If the elected official is the Board Chair of the Board of Education and is the subject of the complaint, the individual reports the complaint directly to the Vice-Chair of the Board of Education.

6.1.  Informal - Resolution Sought
Depending on the nature of the allegations, the employee may request or Human Resources may recommend an informal resolution process.  The informal process focuses on resolving the problem as opposed to determining right or wrong or taking disciplinary action.  This type of resolution may include, but is not limited to, an apology, consultation, counseling, problem solving or mediation. 

Should the result of an informal approach be unsatisfactory to the complainant, then the complainant may initiate a formal complaint.
6.2.  Formal Complaint – Investigation Required
An individual will report an incident or concern to their supervisor or a designated Union or Association representative (if covered by a Collective Agreement).  The complaint should be recorded in writing on AP 410-1 (Harassment Complaint Form) including the following information:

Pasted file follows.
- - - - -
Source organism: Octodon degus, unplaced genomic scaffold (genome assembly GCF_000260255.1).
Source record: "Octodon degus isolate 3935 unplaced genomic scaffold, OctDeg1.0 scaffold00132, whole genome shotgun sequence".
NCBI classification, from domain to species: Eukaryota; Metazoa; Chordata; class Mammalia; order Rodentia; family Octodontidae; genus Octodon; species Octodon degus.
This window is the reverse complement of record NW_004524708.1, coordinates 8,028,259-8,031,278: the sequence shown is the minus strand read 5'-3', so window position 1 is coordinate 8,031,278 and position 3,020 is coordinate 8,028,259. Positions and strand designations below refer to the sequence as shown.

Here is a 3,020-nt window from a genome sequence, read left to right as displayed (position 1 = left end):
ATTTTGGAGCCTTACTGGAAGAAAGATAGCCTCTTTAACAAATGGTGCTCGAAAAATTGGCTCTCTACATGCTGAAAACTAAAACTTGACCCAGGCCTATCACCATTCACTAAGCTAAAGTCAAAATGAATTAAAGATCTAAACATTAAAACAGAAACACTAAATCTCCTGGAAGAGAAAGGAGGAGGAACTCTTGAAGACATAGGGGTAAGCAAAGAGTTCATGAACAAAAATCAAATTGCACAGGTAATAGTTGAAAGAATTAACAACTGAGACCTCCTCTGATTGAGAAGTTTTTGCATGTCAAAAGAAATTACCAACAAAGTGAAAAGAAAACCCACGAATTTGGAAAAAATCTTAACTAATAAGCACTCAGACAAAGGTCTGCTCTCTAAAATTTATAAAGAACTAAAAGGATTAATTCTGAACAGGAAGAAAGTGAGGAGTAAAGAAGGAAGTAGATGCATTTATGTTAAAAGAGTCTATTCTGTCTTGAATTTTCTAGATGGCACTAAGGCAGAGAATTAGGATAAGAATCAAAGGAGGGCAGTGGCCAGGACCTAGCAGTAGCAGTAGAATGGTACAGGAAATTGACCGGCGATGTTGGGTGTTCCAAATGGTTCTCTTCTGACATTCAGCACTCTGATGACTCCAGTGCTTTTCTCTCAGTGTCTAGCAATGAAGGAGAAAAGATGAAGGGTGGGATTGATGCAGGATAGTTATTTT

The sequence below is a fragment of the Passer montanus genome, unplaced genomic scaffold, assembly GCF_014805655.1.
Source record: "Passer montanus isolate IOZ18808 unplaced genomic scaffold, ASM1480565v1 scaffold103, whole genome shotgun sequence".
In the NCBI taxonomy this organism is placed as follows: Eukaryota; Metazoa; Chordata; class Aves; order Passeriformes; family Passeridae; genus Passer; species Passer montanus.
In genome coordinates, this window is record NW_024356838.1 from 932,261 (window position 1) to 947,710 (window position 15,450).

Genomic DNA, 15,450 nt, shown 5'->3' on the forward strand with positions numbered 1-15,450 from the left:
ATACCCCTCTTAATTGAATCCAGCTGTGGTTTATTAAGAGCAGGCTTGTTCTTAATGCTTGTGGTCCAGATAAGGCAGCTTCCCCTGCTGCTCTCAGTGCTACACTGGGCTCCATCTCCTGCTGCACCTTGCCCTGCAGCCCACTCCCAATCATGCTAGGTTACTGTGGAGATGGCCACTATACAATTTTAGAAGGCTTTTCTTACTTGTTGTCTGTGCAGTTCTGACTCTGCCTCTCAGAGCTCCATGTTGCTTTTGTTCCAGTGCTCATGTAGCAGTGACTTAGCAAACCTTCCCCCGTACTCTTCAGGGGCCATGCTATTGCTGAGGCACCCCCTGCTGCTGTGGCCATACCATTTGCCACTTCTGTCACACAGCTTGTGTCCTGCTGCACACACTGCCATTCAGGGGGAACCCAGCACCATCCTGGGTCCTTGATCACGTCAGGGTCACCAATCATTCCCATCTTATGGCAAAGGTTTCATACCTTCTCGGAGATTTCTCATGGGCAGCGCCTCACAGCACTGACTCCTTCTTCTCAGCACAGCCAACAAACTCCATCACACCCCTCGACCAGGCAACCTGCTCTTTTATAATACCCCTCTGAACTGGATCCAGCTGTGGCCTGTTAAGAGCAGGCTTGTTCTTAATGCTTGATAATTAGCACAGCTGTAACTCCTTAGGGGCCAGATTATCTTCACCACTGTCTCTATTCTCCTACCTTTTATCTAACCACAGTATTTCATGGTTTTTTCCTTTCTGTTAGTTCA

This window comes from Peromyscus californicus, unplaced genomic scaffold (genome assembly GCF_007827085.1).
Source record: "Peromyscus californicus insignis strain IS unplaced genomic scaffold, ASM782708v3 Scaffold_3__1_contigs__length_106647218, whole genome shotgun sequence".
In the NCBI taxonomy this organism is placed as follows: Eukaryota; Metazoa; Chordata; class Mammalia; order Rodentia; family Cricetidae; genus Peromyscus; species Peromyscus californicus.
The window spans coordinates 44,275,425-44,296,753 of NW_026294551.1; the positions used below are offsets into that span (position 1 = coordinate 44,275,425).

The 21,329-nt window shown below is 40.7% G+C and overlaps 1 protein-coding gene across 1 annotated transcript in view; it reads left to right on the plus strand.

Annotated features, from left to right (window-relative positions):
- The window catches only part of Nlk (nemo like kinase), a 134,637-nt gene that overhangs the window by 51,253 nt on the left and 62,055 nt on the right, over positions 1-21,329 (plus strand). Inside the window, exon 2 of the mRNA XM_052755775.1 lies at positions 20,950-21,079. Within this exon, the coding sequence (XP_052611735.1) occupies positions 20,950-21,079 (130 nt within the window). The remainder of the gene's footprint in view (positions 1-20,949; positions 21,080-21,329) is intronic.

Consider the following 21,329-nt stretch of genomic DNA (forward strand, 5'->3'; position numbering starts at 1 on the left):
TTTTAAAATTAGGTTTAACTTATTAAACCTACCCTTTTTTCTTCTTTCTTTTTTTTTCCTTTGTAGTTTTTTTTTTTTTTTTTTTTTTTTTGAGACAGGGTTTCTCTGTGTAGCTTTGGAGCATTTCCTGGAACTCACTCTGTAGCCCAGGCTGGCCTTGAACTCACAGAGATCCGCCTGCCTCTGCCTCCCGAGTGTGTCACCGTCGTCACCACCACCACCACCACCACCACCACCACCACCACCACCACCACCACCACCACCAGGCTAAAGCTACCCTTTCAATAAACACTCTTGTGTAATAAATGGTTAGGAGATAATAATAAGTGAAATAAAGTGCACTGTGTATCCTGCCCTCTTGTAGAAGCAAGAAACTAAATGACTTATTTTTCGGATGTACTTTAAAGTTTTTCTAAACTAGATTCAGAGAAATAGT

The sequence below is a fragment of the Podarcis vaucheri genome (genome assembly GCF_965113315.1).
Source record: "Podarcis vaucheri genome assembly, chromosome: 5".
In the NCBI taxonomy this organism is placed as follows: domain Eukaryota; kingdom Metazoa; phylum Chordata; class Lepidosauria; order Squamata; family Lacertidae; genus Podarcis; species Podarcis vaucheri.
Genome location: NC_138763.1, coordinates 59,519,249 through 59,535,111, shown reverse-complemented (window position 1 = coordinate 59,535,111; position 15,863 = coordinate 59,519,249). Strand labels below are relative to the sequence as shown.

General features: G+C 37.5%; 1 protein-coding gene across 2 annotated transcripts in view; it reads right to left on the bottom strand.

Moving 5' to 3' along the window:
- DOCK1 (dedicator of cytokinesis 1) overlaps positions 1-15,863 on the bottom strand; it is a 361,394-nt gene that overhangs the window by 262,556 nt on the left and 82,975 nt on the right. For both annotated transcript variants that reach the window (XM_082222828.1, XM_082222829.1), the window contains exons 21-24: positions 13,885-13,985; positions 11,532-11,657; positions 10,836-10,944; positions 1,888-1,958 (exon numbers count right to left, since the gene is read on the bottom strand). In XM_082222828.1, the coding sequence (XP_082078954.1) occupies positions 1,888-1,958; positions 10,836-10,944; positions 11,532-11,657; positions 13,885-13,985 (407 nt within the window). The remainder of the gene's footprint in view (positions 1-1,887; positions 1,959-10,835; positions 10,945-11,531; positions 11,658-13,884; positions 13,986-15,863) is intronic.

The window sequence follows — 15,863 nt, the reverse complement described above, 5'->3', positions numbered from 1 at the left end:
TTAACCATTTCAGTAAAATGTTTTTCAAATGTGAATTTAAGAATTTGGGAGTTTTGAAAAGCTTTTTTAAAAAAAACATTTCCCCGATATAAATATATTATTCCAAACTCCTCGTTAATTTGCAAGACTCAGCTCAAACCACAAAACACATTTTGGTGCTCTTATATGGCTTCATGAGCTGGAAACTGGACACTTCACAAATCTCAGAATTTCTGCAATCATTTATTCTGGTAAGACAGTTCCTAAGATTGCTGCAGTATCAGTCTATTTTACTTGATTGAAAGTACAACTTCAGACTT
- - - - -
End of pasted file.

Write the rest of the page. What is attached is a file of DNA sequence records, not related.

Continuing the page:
• Name and job title of the complainant and contact information;
  • Name of the alleged offender;
  • Description of the conduct, display or events considered objectionable, including dates and location of events;
  • Names and available contact information of any possible witnesses;
  • Description of the bases of the complaint;
  • Any other information or material the complainant considers relevant;
  • Signature of the complainant.
Human Resources is responsible for:
  • Discussing the allegations or concerns raised by the individual and options available for addressing the concerns;
  • Determining if immediate intervention is required to stop ongoing harassment or reprisal;
  • Coordinating the gathering of any available information relevant to the concerns raised;
  • Investigating & Reporting.
6.3.  Investigation
Where an investigation is required, Human Resources appoints an investigator or investigation team, which may include:
  • Contracting out the investigation to a third party;
  • Appointment of an out-of-scope staff member;
  • The Superintendent of Human Resources;
  • The Director of Education. 
The selected investigator(s) will have no apparent bias or interest in the outcome of the investigation.

Where the complainant or the alleged offender objects to the appointment of an investigator, on the basis or bias or conflict of interest, Human Resources will appoint another investigator. 
Prior to starting the investigation, Human Resources will:
  • notify the alleged offender of the complaint and provide the alleged offender with information concerning the circumstances of the complaint.  This does not necessarily mean that in all circumstances the alleged offender will receive a copy of the formal complaint, but will, at a minimum, receive an adequate summary of the complaint to permit a full response to the allegations; and
  • request the alleged offender to respond in writing to the complaint.